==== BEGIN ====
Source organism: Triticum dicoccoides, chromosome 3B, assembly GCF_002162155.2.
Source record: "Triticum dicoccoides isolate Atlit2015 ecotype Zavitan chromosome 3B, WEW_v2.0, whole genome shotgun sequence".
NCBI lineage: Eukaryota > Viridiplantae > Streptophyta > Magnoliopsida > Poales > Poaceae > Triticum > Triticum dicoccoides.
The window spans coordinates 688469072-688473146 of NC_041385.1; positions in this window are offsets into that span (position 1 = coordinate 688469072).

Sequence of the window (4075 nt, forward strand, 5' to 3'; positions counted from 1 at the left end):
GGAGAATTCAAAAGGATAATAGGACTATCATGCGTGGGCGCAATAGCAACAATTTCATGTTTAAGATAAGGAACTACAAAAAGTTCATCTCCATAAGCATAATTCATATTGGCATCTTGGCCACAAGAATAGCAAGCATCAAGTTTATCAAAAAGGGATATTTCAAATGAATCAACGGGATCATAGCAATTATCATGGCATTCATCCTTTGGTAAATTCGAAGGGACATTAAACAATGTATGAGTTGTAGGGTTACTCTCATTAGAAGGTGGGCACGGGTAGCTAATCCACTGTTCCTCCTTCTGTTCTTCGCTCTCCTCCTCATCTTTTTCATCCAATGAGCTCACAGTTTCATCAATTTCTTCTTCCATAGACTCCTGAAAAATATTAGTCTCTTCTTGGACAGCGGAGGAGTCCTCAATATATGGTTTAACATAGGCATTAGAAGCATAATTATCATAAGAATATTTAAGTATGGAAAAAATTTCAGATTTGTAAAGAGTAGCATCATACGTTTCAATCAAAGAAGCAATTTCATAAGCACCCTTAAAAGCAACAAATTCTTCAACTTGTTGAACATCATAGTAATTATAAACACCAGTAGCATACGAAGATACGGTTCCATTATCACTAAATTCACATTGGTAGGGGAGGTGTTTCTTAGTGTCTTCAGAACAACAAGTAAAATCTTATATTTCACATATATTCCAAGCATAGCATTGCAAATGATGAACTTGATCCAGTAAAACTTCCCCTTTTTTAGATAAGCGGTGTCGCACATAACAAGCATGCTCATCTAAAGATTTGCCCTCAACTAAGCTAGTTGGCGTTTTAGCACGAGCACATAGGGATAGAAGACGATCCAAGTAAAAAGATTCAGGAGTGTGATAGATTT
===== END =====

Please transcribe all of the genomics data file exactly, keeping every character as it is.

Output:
Source organism: Triticum dicoccoides, chromosome 3B, assembly GCF_002162155.2.
Source record: "Triticum dicoccoides isolate Atlit2015 ecotype Zavitan chromosome 3B, WEW_v2.0, whole genome shotgun sequence".
NCBI lineage: Eukaryota > Viridiplantae > Streptophyta > Magnoliopsida > Poales > Poaceae > Triticum > Triticum dicoccoides.
The window spans coordinates 688469072-688473146 of NC_041385.1; positions in this window are offsets into that span (position 1 = coordinate 688469072).

Sequence of the window (4075 nt, forward strand, 5' to 3'; positions counted from 1 at the left end):
GGAGAATTCAAAAGGATAATAGGACTATCATGCGTGGGCGCAATAGCAACAATTTCATGTTTAAGATAAGGAACTACAAAAAGTTCATCTCCATAAGCATAATTCATATTGGCATCTTGGCCACAAGAATAGCAAGCATCAAGTTTATCAAAAAGGGATATTTCAAATGAATCAACGGGATCATAGCAATTATCATGGCATTCATCCTTTGGTAAATTCGAAGGGACATTAAACAATGTATGAGTTGTAGGGTTACTCTCATTAGAAGGTGGGCACGGGTAGCTAATCCACTGTTCCTCCTTCTGTTCTTCGCTCTCCTCCTCATCTTTTTCATCCAATGAGCTCACAGTTTCATCAATTTCTTCTTCCATAGACTCCTGAAAAATATTAGTCTCTTCTTGGACAGCGGAGGAGTCCTCAATATATGGTTTAACATAGGCATTAGAAGCATAATTATCATAAGAATATTTAAGTATGGAAAAAATTTCAGATTTGTAAAGAGTAGCATCATACGTTTCAATCAAAGAAGCAATTTCATAAGCACCCTTAAAAGCAACAAATTCTTCAACTTGTTGAACATCATAGTAATTATAAACACCAGTAGCATACGAAGATACGGTTCCATTATCACTAAATTCACATTGGTAGGGGAGGTGTTTCTTAGTGTCTTCAGAACAACAAGTAAAATCTTATATTTCACATATATTCCAAGCATAGCATTGCAAATGATGAACTTGATCCAGTAAAACTTCCCCTTTTTTAGATAAGCGGTGTCGCACATAACAAGCATGCTCATCTAAAGATTTGCCCTCAACTAAGCTAGTTGGCGTTTTAGCACGAGCACATAGGGATAGAAGACGATCCAAGTAAAAAGATTCAGGAGTGTGATAGATTT